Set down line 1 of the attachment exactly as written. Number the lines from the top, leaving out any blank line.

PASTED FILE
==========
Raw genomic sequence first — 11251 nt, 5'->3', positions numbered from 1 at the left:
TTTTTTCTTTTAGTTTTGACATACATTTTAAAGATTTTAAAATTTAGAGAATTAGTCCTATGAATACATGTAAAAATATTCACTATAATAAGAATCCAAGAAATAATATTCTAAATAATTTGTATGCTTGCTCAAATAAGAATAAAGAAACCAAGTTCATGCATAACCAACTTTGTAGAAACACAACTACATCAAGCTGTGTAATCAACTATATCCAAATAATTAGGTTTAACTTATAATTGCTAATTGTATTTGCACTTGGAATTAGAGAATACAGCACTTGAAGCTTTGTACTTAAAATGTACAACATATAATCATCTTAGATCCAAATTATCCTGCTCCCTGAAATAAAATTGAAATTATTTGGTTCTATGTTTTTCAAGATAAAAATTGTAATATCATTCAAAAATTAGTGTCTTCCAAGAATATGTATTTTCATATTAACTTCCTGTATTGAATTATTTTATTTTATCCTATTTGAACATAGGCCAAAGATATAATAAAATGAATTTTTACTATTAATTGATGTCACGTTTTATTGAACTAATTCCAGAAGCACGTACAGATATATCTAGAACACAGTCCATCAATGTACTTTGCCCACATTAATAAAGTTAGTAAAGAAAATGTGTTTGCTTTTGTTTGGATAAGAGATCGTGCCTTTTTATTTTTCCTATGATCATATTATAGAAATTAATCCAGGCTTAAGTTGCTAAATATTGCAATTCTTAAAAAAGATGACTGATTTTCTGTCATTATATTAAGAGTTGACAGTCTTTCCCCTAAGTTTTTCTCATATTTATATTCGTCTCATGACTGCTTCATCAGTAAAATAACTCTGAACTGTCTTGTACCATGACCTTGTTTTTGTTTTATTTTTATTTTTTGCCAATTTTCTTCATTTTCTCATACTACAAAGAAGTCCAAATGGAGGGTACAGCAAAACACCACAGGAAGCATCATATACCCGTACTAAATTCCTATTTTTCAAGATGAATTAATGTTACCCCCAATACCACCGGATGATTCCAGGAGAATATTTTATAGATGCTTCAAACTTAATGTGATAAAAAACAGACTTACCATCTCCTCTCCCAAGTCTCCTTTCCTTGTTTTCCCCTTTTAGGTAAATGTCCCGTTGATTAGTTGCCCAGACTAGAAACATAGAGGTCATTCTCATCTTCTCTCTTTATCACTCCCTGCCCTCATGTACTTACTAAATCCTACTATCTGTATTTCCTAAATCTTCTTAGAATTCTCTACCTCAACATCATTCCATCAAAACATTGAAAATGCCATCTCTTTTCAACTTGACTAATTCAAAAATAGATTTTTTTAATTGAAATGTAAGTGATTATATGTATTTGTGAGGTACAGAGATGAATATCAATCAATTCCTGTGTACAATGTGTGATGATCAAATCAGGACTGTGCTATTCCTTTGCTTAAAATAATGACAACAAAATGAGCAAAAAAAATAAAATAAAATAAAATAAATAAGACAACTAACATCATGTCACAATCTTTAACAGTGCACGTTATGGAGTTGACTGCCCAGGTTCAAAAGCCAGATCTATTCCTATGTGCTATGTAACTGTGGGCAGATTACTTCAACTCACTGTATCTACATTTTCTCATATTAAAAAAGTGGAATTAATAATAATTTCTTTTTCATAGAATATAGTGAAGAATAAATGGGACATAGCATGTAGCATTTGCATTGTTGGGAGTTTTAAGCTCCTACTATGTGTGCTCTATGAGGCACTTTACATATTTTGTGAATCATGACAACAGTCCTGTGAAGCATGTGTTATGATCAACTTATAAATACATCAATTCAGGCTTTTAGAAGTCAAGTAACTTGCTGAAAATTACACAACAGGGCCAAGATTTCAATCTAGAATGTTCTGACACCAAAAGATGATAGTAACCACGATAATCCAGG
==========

Raw genomic sequence first — 11251 nt, 5'->3', positions numbered from 1 at the left: